Kiev, capital of Ukraine, on both sides of the Dnieper River; 2,611,000 residents (2002). The country’s largest city and most important industrial center. Particularly important are the electrical, fine mechanical and chemical industries, but also the mechanical, rubber, food and food and wood industries. Road and rail junction. Dnieper is passable for approx. nine months a year. International Airport (Borispal). The city is a leading educational and cultural center, and is the seat of the Ukrainian Academy of Sciences, University of Shevchenko (founded 1834), agricultural academy, architecture academy and a host of institutes and museums, large library, opera, etc.
Many of the city’s beautiful historic buildings were destroyed during World War II, and Kiev today exhibits an interesting blend of ecclesiastical architecture from the 11th to 11th centuries and completely modern building architecture. The city extends for a length of over 50 km on both sides of the Dnieper, but with the bulk of the settlement on the hilly west bank. Here lies the old “Upper Town” with, among other things. Sofia Cathedral (c. 1031, later rebuilt in Baroque style), the oldest preserved building from the days of the Grand Principality of Kiev. Founded by Prince Yaroslav the Wise, it was the former target of numerous pilgrimages. Nearby is the Golden Gate, the city’s main gate from the 11th century, reconstructed after the devastation of the war, and the Church of Andreev from the 18th century. The main street Kreschatik, with terraced park facilities, forms an axis through the old city center. North of the city center is the Podol district with, among other things, river harbor. To the south, in the district of Petsersky, is the Monastery of Petsjerskjaja Lavra, the ‘Cave Monastery’, dating from the 12th century with underground caves, where Yury Dolgoruki, the founder of Moscow, is buried. New districts and satellite towns are spreading out on both sides of the Dnieper. The transport system includes a modern metro.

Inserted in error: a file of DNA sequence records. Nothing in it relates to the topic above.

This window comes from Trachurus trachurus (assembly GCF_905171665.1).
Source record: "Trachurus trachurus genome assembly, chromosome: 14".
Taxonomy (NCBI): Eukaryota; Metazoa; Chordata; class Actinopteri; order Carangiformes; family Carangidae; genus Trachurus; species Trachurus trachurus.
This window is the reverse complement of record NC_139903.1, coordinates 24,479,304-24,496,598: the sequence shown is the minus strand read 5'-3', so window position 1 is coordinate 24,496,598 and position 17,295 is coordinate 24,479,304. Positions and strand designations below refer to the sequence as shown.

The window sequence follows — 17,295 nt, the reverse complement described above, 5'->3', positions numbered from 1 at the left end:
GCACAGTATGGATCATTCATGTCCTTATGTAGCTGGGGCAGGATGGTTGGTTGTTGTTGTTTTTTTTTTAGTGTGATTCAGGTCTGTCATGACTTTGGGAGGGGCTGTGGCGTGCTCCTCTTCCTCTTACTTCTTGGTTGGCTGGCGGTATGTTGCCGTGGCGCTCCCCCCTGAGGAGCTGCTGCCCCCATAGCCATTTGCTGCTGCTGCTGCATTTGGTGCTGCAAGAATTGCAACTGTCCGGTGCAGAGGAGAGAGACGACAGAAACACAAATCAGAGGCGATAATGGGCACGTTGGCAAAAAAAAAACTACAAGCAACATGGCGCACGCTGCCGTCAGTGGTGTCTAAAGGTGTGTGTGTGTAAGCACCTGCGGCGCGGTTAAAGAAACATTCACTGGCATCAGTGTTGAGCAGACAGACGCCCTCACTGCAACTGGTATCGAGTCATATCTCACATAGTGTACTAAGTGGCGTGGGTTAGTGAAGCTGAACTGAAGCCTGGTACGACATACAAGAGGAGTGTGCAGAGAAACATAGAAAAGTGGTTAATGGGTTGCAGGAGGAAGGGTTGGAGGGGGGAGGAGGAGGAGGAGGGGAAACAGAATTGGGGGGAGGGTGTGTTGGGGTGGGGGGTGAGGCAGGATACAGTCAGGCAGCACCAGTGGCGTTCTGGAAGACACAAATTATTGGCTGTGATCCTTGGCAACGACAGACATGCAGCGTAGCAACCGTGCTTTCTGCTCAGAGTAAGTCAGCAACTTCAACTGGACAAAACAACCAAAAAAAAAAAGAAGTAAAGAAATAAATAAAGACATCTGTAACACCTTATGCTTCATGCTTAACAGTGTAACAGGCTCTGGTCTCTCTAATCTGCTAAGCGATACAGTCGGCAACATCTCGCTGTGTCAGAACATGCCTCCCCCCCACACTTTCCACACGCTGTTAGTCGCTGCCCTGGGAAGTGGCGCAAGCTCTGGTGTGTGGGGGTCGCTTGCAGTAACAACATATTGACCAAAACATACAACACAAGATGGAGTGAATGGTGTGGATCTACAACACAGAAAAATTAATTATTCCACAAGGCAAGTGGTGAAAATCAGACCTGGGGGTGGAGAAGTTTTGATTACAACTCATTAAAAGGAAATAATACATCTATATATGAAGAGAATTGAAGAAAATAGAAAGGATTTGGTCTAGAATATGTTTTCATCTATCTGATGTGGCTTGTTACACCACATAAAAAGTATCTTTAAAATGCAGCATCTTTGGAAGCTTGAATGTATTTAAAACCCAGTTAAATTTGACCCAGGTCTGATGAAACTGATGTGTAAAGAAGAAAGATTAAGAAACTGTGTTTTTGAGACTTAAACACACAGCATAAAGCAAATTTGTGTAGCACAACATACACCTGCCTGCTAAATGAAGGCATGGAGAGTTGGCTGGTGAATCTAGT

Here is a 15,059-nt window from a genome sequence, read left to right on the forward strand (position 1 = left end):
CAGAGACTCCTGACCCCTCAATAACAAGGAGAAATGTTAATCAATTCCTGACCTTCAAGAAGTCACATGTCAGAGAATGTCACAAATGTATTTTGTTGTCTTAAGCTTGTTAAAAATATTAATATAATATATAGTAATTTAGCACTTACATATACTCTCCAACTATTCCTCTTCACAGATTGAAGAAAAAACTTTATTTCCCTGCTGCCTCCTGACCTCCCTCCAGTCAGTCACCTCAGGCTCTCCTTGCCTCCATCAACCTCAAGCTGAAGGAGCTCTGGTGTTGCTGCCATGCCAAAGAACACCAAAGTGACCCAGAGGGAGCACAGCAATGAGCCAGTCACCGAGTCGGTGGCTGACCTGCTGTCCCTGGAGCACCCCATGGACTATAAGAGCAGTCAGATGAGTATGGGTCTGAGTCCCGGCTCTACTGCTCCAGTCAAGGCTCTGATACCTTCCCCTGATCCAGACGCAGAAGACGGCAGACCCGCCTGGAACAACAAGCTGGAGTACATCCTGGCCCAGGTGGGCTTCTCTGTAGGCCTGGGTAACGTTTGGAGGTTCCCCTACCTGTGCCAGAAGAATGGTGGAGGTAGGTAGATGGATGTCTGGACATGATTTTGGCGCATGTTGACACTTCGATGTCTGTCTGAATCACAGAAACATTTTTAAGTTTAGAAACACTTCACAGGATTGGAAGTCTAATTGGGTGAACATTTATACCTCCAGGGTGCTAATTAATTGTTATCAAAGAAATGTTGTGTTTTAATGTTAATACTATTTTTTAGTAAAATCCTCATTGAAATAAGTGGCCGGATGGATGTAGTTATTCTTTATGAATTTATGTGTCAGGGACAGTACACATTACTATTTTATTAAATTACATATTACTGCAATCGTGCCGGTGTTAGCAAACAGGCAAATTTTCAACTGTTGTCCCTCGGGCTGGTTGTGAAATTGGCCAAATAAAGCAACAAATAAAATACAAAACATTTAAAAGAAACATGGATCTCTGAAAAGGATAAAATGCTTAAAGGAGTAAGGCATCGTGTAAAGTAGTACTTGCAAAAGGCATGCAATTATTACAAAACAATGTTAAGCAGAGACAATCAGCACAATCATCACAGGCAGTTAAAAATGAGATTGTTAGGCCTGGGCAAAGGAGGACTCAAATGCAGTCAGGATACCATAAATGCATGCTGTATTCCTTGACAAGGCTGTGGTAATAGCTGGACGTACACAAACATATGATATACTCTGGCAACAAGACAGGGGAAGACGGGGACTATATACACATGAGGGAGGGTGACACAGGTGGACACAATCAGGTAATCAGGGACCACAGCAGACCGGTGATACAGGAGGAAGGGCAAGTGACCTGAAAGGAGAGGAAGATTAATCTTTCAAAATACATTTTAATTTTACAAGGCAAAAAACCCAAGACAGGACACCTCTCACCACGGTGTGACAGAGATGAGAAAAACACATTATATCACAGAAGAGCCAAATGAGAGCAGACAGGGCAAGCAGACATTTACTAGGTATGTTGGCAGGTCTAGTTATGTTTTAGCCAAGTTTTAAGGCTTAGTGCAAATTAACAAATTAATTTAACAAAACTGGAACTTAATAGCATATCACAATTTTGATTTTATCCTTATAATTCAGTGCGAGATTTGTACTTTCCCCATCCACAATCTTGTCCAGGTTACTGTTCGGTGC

Kiev was founded in the 400s at the junction of the north-south (Norden-Byzants, by rivers) and east-west intersection. It was conquered 864 by Wards (Nordic Vikings) and made the capital of the Grand Principality of Kiev. The city became a major commercial and cultural center and from 988 seat for a metropolitan. In the 12th century it went back, and with the destruction of the Mongols in 1240, Kiev’s position of power ended. In 1362 the city came under Lithuania, 1471 under Poland, 1654 under Russia. In the 19th century it became a center for the Russification endeavors. The Jews, who had been displaced in 1495, regained access, and Kiev was, until 1920, the scene of a series of bloody pogroms. The city was the center of the Ukrainian independence movement and the 1917-19 capital of the national government. In those years it was very contentious and at times occupied by Bolsheviks, Germans, Belarusians and Poles. 1934 replaced the city of Kharkiv as the capital of the Ukrainian Soviet Republic. September 1941 – November 1943, it was on German hands and capital of the State Commission Ukraine. A large part of the Jewish population was killed. After the reconstruction, the population increased rapidly, and the city has seen strong growth since the 1960s.